Why Tesla Could Go Bankrupt

Dear Rundown Reader,

Elon Musk’s vast wealth essentially backstops all his business ventures.

What happens if Tesla continues down this low-production, low-quality-when-they-do-produce path?

Well, Tesla goes bankrupt, that’s what happens. Below, we look at how it could happen.

Your Rundown for Tuesday, April 3, 2018…

Big Trouble In Muskville

Tesla’s back in the headlines.

In the worst possible way.

March was officially Tesla’s worst month in seven years, according to Bloomberg.

Year-to-date the stock has fallen over 21%.

The slow spiral over the past three months had moments of recovery. But as we move into the second quarter of 2018, things look pretty dismal in Muskville.

Over the past 30 days Tesla shares have sank 24.6% from $335.12 on March 2 to yesterday’s close of $252.48.

The chart is ugly:


Making light of Tesla’s troubles, Elon Musk tweeted Sunday that:

“Despite intense efforts to raise money, including a last-ditch mass sale of Easter Eggs, we are sad to report that Tesla has gone completely and totally bankrupt.”

A lighthearted April Fool’s joke, he said.

Investors saw little to laugh about.

The sell-off continued Monday as the stock dropped another 5% from Friday’s close of $266.13.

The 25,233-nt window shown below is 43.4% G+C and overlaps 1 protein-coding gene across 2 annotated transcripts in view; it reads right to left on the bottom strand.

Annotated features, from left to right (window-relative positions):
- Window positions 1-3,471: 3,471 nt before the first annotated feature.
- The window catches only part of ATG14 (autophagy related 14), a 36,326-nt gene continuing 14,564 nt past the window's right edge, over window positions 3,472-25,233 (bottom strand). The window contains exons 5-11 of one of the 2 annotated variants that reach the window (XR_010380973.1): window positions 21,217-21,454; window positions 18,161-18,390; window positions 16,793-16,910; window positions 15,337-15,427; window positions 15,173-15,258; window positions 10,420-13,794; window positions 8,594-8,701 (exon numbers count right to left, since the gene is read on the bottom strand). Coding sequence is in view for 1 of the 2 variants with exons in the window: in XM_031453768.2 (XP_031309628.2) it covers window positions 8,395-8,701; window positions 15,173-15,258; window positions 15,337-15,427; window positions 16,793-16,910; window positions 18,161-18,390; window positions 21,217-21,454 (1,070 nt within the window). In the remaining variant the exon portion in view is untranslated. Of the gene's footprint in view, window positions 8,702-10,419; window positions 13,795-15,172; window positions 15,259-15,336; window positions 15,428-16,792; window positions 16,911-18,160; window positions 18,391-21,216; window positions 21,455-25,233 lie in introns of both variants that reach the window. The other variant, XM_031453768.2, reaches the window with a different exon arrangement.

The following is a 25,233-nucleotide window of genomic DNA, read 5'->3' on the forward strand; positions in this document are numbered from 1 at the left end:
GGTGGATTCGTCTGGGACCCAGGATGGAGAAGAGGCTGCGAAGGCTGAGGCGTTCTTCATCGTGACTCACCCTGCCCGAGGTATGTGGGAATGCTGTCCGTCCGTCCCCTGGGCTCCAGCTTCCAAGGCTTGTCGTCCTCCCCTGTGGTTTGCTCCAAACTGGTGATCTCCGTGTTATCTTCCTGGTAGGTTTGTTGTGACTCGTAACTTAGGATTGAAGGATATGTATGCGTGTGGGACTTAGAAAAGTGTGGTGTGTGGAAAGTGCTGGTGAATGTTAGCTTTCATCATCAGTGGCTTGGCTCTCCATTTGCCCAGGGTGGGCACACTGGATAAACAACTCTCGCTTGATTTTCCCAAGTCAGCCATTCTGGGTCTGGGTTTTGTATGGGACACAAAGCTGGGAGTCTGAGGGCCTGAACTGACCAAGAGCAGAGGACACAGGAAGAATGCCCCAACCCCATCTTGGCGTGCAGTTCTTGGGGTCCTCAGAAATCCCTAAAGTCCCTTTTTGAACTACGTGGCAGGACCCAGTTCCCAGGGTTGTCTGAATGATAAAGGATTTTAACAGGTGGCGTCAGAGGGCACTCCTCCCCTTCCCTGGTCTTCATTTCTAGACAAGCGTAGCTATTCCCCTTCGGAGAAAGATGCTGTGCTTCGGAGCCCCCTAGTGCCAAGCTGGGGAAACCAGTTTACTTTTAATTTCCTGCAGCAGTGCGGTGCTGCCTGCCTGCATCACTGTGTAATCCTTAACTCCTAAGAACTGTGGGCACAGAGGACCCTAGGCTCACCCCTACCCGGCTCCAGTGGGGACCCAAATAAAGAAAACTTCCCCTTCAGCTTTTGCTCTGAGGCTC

It’s no secret production woes are killing Tesla.

The company has promised to hit a production goal of 2,000 cars per month by April. Most experts are taking a wait and see approach after getting burned multiple times before.

Bloomberg estimates, “Tesla is building about 1,190 Model 3s a week as of Sunday.”

This means thousands of consumers who placed $1,000 deposits for the Model 3 will be kept waiting. How long will they wait before they jump ship?

Fool me twice then… We’ll go with Bloomberg’s assessment over Elon’s.

Tesla is a mess right now and the company has reached a crucial make or break moment.

Unfortunately, it looks like things will get worse before they get better.

According to NBC News, Tesla is now recalling almost half of the Model S vehicles it sold to date after discovering corroding bolts could lead to power steering failures.

Tesla can’t get the product out and when they do can’t keep them on the road.

According to a CNNMoney report, Tesla “has more than $1 billion in loans coming due over the next 12 months with $230 million due in November and $920 million next March.”

No product means no revenue. Tesla needs to figure things out fast or the real joke will be how Elon Musk foretold of Tesla’s demise on April 1, 2018.

Now, turning to the markets this morning…

Market Rundown for Tues. April 3

S&P 500 futures are up 17.25 to 2,592.

Oil sits at $63.40.

Gold goes for $1,343 this morning.

Bitcoin’s up a bit to $7,353.35, according to CoinDesk.

We’ll talk again on Wednesday.

For the Rundown,

Aaron Gentzler

Aaron Gentzler

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Aaron Gentzler

Aaron Gentzler is the publisher of Seven Figure Publishing. He is also the editor of The Rundown and has been with Agora Financial / Seven Figure Publishing since 2005. He's been covering technology and markets for over a decade.

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